RAVEN Takes Flight
The Navy is building off of the initial success of its key readiness data environment.
The Navy’s Readiness Analytics and Visualization Environment, known as RAVEN, which recently reached full operating capability, provides three dozen data lakes to provide a picture of readiness. The Naval Information Forces, or NAVIFOR, now intends to extend the use of RAVEN to manning, training and equipping readiness and cyber readiness, according to Vice Adm. Brian Brown, USN, commander, NAVIFOR.
The RAVEN platform, part of the Navy’s extensive digital transformation effort, was created to unite authoritative data sources for systems operation testing, Adm. Brown stated.
“When we started off with RAVEN, the first thing we were really trying to get after was fixing the problem with the systems operation validation tests [SOVATS] for the individual system installs,” the admiral shared. “We were trying to get after why the SOVATS tests were being delayed and why couldn't we get them done on time. Because you'd end up with a ship ready to train in all aspects except for the modernized gear that didn't make it through the process. That's not a good place to start because it just snowballs from there.”
RAVEN cuts down on the lengthy manual efforts of the past needed to compile such information, captures useful data in informative ways and readily displays it. As such, NAVIFOR intends to use it to paint a clear picture of manning, training and equipping material readiness, the admiral reported.
“We started seeing things in the data that we didn't recognize before and we started to see a larger potential for how to [extend its use],” he noted. “I believe that I could use the RAVEN data to help me understand the manning, training, equipping material readiness of all the shore commands that I have administrative control of in a way that [avoids] manually rolling up and manually going into different databases and pulling out and kind of subject.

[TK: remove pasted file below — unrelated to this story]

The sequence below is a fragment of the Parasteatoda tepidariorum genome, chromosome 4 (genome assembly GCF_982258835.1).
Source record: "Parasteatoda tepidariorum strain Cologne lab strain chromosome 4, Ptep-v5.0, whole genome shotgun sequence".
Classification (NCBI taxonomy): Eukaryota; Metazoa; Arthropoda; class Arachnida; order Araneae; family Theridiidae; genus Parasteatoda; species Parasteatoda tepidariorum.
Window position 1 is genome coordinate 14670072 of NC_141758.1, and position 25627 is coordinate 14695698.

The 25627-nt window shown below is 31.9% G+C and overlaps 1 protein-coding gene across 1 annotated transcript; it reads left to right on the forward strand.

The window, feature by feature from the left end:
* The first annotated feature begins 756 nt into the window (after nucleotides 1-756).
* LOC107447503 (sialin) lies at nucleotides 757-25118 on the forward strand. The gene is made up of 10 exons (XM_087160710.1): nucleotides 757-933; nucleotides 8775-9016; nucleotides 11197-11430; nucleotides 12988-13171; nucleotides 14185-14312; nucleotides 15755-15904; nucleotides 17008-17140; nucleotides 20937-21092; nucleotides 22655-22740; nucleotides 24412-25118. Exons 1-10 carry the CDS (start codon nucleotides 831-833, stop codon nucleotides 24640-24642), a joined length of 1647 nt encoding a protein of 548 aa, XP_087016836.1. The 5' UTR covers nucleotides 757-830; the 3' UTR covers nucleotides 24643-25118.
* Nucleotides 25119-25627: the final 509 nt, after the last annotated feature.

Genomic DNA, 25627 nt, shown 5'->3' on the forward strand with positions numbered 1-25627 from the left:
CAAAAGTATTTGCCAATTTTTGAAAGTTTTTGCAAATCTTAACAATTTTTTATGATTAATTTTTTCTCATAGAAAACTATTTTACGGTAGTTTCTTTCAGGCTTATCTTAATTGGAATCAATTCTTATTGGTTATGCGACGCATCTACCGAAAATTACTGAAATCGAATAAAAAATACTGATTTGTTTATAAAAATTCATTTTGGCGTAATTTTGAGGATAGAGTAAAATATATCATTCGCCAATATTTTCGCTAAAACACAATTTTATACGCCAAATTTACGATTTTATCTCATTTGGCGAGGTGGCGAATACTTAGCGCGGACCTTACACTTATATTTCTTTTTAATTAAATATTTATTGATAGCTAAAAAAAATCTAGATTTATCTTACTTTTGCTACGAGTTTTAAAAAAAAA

By connecting different portions of the RAVEN data lakes, the admiral will be able to more easily pull out readiness reports, defined by user. “So, I can look at a communications station or a fleet weather center and I can understand what their manpower looks like in terms of readiness,” he said. “I can look at their equipping status and get a more real-time update on readiness without having to resort to the ways we do it now, which is really manual.”
In addition, the admiral is heading up an extended cyber dashboard effort empowered by the RAVEN tool, which will allow end users to define how they want to see the dashboard.
“Many years ago, we were asked by the fleet to develop individual cyber dashboards for our fleet units,” he recalled. “It was a very small focused effort. This would tell you everything about an individual ship. It would tell you about their network and what their patch levels were, how often they ran their scans and those kinds of things. This is what you're looking for in terms of overall cyber readiness. We hired contractors’ support and it was all very manual. This was one of those things where you were scraping off of different reports and putting these things together. And it took us essentially about a month of effort.”
The development of RAVEN, however, yielded all the central elements of all what was needed to provide a cyber dashboard easily. “And so, we've reduced that time down to a day or so,” he stated. “Now the CNO has asked us to be broader in that view of cyber dashboard for all commanders. And it's actually not that hard because the data is all in these different data sources that we have. And so that's kind of where we're heading.